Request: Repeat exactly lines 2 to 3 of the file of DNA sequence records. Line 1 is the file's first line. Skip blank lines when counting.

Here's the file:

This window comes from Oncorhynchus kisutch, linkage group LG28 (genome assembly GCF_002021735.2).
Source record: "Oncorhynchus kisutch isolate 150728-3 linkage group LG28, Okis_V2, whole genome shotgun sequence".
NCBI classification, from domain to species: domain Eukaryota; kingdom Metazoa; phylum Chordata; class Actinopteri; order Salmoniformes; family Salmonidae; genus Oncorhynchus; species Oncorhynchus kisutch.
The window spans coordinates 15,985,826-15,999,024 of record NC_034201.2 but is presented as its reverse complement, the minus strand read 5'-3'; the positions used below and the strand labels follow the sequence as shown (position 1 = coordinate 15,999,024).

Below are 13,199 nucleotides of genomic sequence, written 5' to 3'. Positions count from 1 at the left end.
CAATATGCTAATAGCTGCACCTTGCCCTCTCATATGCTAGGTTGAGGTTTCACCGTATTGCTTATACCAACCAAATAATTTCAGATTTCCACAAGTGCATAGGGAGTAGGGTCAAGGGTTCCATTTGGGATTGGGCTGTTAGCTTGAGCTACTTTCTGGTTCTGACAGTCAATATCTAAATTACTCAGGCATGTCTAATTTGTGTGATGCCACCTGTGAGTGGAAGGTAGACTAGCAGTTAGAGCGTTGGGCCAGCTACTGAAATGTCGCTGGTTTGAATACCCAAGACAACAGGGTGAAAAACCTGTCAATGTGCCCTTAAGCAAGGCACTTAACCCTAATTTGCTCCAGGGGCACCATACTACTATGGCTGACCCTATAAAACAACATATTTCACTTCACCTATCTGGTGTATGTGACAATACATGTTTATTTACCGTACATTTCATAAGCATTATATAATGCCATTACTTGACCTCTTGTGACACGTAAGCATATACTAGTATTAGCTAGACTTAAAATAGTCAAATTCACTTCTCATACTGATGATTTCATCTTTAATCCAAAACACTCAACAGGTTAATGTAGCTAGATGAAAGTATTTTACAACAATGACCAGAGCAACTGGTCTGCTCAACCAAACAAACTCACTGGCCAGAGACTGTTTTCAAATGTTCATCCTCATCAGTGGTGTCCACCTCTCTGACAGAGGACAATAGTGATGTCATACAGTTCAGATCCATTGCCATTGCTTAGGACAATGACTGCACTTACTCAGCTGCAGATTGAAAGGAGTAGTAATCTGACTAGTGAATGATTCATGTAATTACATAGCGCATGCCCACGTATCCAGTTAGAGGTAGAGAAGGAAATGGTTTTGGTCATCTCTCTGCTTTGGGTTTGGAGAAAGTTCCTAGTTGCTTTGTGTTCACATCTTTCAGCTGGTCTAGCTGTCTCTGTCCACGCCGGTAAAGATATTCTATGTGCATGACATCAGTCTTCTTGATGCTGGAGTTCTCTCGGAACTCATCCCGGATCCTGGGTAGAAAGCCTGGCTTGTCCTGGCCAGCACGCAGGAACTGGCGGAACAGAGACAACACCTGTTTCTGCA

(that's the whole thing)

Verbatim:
Source record: "Oncorhynchus kisutch isolate 150728-3 linkage group LG28, Okis_V2, whole genome shotgun sequence".
NCBI classification, from domain to species: domain Eukaryota; kingdom Metazoa; phylum Chordata; class Actinopteri; order Salmoniformes; family Salmonidae; genus Oncorhynchus; species Oncorhynchus kisutch.